Communication Professionals working with the deaf and hard of hearing
British Sign Language (BSL)/English Interpreter
The most requested service. BSL is a separate language from English and has its own grammatical structure. The interpreter will relay what is being said in English into BSL and vice versa.
People who are Deafblind can use lots of different ways to communicate and the support booked depends on the level of deafness and lack of sight. Some Deafblind people can hear speech, lipread or use sign language. Others who are profoundly deaf or cannot see sufficiently to follow use their fingers and hands to understand what is going on.
- Deafblind Hands On. Used by deaf people who were previously sighted but have become blind. The deaf
person places their hand on top of the interpreter’s hands and “feels” the signs.
- Deafblind Manual. Used by people who are deaf and blind. Each letter is spelled out on their hands.
- Deafblind Visual Frame. Used by deaf people who are going blind (Ushers syndrome). Many BSL/English
Interpreters can do this.
Maybe the deaf person doesn’t use sign language. Now what…. ? Imagine you are a deaf defendant in court on trial. Your barrister turns her head and you can only see the back – can you understand them? No! However, if a lipspeaker had been booked, they would use clear mouth patterns and copy the rhythm and words in speech to clearly communicate the message.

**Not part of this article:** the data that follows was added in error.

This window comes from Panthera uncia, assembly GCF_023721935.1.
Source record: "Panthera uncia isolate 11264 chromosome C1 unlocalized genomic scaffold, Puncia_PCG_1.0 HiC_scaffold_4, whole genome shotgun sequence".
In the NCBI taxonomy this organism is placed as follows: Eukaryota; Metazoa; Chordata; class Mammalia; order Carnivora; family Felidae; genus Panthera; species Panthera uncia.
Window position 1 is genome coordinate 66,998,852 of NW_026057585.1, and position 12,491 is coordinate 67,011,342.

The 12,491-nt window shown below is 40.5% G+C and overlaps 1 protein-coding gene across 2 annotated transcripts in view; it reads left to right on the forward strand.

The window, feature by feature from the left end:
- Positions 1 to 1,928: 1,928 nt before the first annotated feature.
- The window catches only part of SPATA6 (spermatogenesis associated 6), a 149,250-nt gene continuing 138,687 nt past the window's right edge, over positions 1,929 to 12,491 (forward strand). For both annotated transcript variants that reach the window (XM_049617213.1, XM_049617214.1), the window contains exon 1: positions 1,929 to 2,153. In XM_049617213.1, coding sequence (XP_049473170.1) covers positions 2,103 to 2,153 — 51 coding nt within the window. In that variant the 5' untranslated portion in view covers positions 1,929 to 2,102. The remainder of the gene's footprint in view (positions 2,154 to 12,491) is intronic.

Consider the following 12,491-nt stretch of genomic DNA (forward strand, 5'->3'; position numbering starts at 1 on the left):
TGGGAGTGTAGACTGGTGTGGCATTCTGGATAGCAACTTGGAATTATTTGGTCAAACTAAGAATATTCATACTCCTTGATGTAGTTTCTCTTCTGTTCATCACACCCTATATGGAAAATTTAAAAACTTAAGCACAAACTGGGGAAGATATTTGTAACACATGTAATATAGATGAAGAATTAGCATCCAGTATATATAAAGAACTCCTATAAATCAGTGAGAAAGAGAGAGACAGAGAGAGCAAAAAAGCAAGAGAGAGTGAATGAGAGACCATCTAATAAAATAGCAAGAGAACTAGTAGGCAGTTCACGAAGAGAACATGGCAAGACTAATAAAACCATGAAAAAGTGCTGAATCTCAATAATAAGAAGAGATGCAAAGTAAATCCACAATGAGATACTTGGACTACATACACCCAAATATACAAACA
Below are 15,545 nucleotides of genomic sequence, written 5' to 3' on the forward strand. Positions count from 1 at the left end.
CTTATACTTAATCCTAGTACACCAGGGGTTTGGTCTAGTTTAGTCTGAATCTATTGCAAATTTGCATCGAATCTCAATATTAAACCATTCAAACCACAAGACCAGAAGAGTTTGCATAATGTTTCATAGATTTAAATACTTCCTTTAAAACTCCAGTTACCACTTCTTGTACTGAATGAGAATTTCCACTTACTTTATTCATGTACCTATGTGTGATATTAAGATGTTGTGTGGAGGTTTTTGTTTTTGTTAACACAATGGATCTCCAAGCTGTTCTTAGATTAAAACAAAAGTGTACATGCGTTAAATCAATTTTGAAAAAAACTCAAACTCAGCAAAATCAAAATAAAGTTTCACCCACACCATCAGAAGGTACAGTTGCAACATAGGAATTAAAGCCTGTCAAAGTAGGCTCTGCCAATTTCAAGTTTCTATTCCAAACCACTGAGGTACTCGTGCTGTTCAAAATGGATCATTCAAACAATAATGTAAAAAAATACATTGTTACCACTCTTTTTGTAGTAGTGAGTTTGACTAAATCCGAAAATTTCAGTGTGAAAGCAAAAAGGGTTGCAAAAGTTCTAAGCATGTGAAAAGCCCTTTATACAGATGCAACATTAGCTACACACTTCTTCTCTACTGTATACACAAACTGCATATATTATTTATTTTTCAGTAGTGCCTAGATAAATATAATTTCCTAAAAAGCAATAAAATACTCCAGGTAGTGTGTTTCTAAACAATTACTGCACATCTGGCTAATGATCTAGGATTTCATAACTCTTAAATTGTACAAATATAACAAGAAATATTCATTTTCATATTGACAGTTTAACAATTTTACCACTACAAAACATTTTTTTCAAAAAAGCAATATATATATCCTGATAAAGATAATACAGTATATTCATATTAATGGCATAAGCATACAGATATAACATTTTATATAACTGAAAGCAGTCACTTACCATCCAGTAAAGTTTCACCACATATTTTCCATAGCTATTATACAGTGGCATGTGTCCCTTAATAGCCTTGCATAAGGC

If quality is your concern, for court settings we use level 3 qualified lipspeakers only.
Electronic notetaking involves the notetaker typing notes into a laptop computer in front of you. You can follow what is being said “in real time” or you can get the notes later.
A manual notetaker takes clear notes in handwritten English.
Speech to Text Reporters (STTR)
Maybe you don’t want your notetaker to be skipping to the good bits. Maybe you want everything, sighs, ums, ahs, whispers and stutters included. Then you need a Speech to Text Reporter.
Communication Support Workers
The Association of Communication Support Workers describes Communication Support Workers (CSWs) as professionals who support the communication of Deaf students in education at all ages, and Deaf people in many areas of work, using a variety of methods including British Sign Language.
Deaf Relay Interpreter
Could this be more complicated that you thought at first for you and your customer? Are they from a different country ? Maybe they have a learning disability ? Let us help you make it simple and book a deaf relay interpreter – they will be critical at providing clarity.
Video Relay Interpreting Service
Allows communication with deaf people using smart phones or web cams via a Sign Language interpreter.
Deaf Expert Witness and other Deaf Forensic Services
The deaf expert you need could be a clinical psychologist, Consultant Psychiatrist, Psychotherapist, Speech and Language Therapist, Social Worker, or experienced legal interpreter experienced with working with deaf people in forensic setting over a number of years.
Foreign Sign Language Interpreters
Every language has its own sign language for example, American sign language or Polish sign language are different to British Sign Language.